A few months ago, I drew some cats in ink, and talked about placing them on totes, and tee shirts.
I began spending more time at my laptop than my dolls, I scanned and digitised 30 sketches.
I looked up the printers, sublimation vs screen print, tee shirt brands, materials and fit.
Then, I made more sketches.
But the idea disturbed me
Something about the process disturbed me.
Is there a need for more of the same if it isn’t doing anything new?
Is it introducing waste?
Am I a hypocrite?
If it was, then it makes me a hypocrite, because my textile art practice attempts to reduce by making use of every shred of fabric.
Then I moved on to questioning what a t-shirt means–besides being a body-glove of knitted fabric.
Save for 2 organic cotton t-shirts I rotate as pyjamas, all my t-shirts smell lightly of moth balls. They are from my early teenage years.
Almost all of the shirts are printed with sesame street characters.
I wore them to show off my fondness for muppets (for reasons unknown at that time. As for the reasons now-known, I’ll rain check till the occasion is called for.)
In my early twenties, I ditched the tee shirts for tank tops, and camisoles, a slimmer and tubular sibling of the round neck tee shirt paired with tight jeans.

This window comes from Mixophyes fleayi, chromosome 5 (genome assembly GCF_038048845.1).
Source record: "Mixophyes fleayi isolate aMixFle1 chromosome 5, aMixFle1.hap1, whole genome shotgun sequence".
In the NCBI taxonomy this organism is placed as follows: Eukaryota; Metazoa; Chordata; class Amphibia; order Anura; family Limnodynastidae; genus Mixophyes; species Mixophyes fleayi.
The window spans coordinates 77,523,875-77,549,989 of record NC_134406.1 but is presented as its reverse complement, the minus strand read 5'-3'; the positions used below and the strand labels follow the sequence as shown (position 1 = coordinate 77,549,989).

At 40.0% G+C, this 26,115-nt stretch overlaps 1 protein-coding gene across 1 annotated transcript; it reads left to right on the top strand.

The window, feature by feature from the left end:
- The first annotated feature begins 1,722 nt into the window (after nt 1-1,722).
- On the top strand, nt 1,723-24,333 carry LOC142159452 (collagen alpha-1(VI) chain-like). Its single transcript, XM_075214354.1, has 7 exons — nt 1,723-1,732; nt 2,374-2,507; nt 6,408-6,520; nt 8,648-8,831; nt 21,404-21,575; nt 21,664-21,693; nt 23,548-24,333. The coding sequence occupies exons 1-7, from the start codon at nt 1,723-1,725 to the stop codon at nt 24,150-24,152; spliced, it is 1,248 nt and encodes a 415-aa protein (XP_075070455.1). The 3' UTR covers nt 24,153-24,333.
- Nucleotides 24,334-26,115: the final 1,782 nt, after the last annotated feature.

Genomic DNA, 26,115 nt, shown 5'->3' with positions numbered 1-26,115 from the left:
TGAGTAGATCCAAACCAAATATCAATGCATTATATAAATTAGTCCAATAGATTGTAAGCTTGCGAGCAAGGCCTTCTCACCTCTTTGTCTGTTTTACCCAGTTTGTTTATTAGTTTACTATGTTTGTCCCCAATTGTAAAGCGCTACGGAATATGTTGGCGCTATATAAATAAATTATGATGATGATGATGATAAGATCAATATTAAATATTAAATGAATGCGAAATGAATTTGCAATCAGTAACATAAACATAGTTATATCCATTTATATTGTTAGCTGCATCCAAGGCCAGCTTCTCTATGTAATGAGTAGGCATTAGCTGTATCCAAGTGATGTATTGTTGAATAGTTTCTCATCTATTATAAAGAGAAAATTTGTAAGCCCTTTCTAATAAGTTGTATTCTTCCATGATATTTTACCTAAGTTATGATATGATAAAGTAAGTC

Would I wear those tee today? I guess not.
If I didn’t have anything constructive to say, I’d rather say nothing.
Naturally, I have only been wearing plain coloured clothes for the past 10 years, and continuously removing excesses.
Then, I looked back at my first series of pocket dolls — The Mighty Girls.
Every one of the 2” bodies is covered with t-shirt emblazoned with hand written alphabets, in black caps.
Words that lie dormant in me found their way onto these little doll clothes.
With these protest doll t-shirts, my mighty girls punch well above they weight.
They embody the spirit of Noisybeak.
P.S. The adult tee proposal is not dead, but will be adjusted to better fit the Noisybeak spirit.